By Keisha Oliver.
Last summer, I had the pleasure of turning my first bowl from Madeira wood with established woodturner and furniture-maker, Robin B. Hardy. With no formal training, he has developed a niche for one-of-a-kind pieces hand-crafted from a variety of wood grown in The Bahamas.
Operating out of his basement workshop for the past seventeen years, Hardy’s design style is simple, functional and elegant, allowing the wood to express its own qualities and natural imperfections. His practice as a woodworker is inspired by curiosity and the challenge each piece of wood presents. He has coined his creative repertoire as “discovered art in salvaged wood.”
Keisha Oliver: For those that aren’t familiar with you, can you tell us about yourself and how long you have lived in The Bahamas
Robin Hardy: I was born in Lincolnshire, England, and moved to The Bahamas in 1952 with my mother and siblings. I attended Queen’s College; at the time the school was located downtown between Charlotte and Fredrick Street. I later attended a technical school for two years, before sitting the Senior Cambridge examinations. I started my career in accounting working with Cross & Thomas, a local accounting firm. I ended up in charge of the insurance agency they owned, when they sold it I went to work with Peter Cole & Associates and then Cole Albury Insurance Agency. Before I retired, I was the coordinator for The Bahamas Insurance Association. Currently, I live in Nassau where I spend most of my time in my workshop.
KO: How and when did you get started in woodturning? Is it a hobby or a career?
RH: Woodturning started off as a hobby in 2000. I signed up for a workshop in Pompano Beach, Florida, bought my first lathe and the journey began. I began turning pens and in 2007 I decided to venture into bowl turning. Yes, it started off as something I was interested in doing, but over the years it has grown into a skill that I’m able to earn from. It’s not a talent that someone can make a serious living from, but it helps.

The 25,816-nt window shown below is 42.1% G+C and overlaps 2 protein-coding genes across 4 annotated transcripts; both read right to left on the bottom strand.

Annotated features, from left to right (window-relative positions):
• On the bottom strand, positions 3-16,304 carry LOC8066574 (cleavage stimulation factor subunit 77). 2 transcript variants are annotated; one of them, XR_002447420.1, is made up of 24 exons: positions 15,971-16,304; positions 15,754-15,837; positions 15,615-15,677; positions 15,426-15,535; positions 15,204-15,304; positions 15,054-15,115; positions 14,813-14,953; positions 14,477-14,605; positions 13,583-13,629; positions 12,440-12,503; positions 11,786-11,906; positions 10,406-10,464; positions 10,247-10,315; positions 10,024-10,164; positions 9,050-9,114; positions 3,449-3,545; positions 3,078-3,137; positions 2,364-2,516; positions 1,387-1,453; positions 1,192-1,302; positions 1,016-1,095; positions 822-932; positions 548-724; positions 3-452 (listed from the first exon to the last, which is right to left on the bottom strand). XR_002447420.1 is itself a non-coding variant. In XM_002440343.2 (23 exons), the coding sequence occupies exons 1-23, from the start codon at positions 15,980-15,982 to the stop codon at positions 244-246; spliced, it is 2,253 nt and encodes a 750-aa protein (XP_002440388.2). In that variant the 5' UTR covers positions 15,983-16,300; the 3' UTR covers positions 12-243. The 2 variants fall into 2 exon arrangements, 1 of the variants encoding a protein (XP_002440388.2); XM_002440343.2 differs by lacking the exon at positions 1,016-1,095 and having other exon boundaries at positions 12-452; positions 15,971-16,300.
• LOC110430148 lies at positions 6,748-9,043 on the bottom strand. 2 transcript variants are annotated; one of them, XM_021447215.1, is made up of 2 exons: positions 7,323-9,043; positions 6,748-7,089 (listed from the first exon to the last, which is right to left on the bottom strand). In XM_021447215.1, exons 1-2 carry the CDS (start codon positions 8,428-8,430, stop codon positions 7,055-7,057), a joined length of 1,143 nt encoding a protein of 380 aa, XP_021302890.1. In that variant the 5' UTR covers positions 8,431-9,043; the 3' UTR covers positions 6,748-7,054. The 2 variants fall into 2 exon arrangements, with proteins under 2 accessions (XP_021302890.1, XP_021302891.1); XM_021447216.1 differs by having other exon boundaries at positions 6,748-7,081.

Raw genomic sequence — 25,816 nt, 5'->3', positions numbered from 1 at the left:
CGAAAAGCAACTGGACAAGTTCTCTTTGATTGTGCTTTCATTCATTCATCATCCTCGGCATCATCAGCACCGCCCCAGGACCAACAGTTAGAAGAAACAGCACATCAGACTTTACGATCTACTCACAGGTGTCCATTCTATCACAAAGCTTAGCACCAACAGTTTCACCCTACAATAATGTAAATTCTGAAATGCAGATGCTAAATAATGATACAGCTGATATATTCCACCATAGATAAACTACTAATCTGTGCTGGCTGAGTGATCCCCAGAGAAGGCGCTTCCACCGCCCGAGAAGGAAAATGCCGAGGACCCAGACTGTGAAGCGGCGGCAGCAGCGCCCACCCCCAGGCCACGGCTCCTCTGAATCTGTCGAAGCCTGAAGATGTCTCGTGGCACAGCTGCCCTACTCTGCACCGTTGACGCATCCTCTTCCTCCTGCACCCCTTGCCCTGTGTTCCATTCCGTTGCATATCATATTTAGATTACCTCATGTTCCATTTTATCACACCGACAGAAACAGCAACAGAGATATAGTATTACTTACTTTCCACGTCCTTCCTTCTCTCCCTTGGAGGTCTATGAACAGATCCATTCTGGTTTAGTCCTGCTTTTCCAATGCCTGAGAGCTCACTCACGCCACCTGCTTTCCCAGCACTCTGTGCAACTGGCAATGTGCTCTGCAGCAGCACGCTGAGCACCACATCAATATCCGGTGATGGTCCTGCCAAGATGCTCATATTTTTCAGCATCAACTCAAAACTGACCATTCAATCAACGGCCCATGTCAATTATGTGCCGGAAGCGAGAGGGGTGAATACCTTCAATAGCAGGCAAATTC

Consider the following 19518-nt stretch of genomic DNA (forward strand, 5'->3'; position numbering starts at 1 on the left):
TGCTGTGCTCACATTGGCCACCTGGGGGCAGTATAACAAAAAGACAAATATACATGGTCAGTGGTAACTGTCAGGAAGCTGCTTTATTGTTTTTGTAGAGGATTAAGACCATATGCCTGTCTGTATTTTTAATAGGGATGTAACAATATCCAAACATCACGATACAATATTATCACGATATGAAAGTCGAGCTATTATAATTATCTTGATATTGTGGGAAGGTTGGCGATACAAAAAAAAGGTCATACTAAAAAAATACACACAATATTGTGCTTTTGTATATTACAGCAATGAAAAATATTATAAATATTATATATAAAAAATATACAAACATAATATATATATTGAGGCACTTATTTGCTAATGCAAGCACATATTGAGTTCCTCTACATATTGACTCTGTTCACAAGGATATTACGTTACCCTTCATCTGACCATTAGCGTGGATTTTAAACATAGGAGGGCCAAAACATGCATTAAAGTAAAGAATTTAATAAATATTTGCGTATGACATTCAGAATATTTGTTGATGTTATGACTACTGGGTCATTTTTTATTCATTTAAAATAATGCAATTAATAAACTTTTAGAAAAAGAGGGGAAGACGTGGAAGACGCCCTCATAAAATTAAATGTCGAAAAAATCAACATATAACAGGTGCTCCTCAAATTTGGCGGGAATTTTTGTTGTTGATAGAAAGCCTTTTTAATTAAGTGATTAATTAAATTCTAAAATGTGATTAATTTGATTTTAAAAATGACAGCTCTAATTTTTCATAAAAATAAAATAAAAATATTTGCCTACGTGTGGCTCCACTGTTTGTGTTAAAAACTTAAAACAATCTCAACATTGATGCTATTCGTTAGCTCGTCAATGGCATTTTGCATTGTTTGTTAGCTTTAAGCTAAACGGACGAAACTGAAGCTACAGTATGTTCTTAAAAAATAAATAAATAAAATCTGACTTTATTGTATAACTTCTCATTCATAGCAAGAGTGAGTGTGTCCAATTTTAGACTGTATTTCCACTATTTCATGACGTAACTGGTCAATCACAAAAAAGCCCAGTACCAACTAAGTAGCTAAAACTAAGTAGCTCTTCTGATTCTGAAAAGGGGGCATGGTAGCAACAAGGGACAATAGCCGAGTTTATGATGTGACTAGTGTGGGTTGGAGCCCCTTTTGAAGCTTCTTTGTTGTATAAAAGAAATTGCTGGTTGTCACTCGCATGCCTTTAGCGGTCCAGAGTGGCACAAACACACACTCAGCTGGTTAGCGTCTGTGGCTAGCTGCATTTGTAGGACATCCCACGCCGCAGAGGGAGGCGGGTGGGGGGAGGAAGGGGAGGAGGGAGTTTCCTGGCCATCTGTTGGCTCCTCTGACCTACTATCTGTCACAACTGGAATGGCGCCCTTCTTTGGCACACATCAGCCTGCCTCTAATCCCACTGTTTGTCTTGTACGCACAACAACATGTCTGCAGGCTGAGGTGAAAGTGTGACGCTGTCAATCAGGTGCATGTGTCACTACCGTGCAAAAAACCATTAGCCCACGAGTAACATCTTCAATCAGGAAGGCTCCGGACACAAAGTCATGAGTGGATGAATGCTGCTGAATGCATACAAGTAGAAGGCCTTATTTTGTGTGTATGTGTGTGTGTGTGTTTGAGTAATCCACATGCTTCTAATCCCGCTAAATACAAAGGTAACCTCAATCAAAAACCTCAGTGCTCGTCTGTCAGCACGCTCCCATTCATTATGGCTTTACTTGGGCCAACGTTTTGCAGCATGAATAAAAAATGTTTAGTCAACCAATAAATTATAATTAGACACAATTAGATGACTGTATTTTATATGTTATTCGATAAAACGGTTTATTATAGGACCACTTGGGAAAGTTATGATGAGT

KO: Can you describe your process and what woodturning entails?
RH: My process begins with gathering the material that is often collected when people are getting rid of discarded trees that have been trimmed or fallen. When you first cut from a tree, the wood usually has a lot of moisture in it. As it dries the wood shrinks and changes shape. This is usually the longest part of the process. I then cut the piece into the general shape I want before mounting it on the lathe. The lathe is a machine for turning wood that is used along with carving tools to develop and refine the form. It takes anywhere between a day and a week to turn a bowl and 30 minutes to turn a pen.
KO: Are there other woodturners producing work in The Bahamas?
RH: There may be a few woodturners, I don’t know all of them, but Roddie Pinder was known as the foremost woodturner in The Bahamas. In 1991, to mark the quincentennial celebrations, he was commissioned by The Bahamas Chamber of Commerce to produce an urn of native hardwood for the landfall of Christopher Columbus. I have a few pieces of Pinder’s work in my collection. I also own and currently use one of his original large lathes. There are a few wood turners in Abaco including Stephen Knowles, who specializes in bowl turning. In Nassau, Jeremy Delancy and David McGorrin are two wood turners I know very well and often share a booth with at local art and craft festivals.
KO: What type of wood do you use? Do you have a favourite?
RH: I use over twenty-six different types of wood. Last year I exhibited at the Bahamas National Trust’s Christmas “Jollification” market. I had some pens crafted from local wood and some from salvaged wood. When people were told the difference they often reached for the local wood. They liked the idea that I was making use of something that ordinarily is discarded.
When I first started selling my work I would say the wood was native to The Bahamas. Then Eric Carey, Executive Director of the Bahamas National Trust (BNT) informed me that some of the trees were not in fact indigenous to The Bahamas. This was just before BNT started its nature reserve in Eleuthera, where they are preserving native trees. I have identified Madeira, Horseflesh, Wild Tamarind, Pigeon Plum, Ebony and West Indian Satinwood as the main local wood types. I don’t have a favourite, but my least favorite is Casuarina you can’t find it anywhere in my workshop. It is very unpredictable! It warps and cracks easily so you have to work it while it’s wet, because once it dries it’s concrete hard.
KO: Where can we find your work?
RH: My bowls and pens are available for purchase locally at The National Art Gallery of The Bahamas’ Mixed Media Shop, Doongalik Studios Gallery, The Craft Cottage, and Bahama Art and Handicraft. I also participate in Atlantis’ Art Walk at Marina Village, and BNT’s Jollification and Wine and Art events. My decor and furniture pieces have been displayed in several group art and craft exhibitions.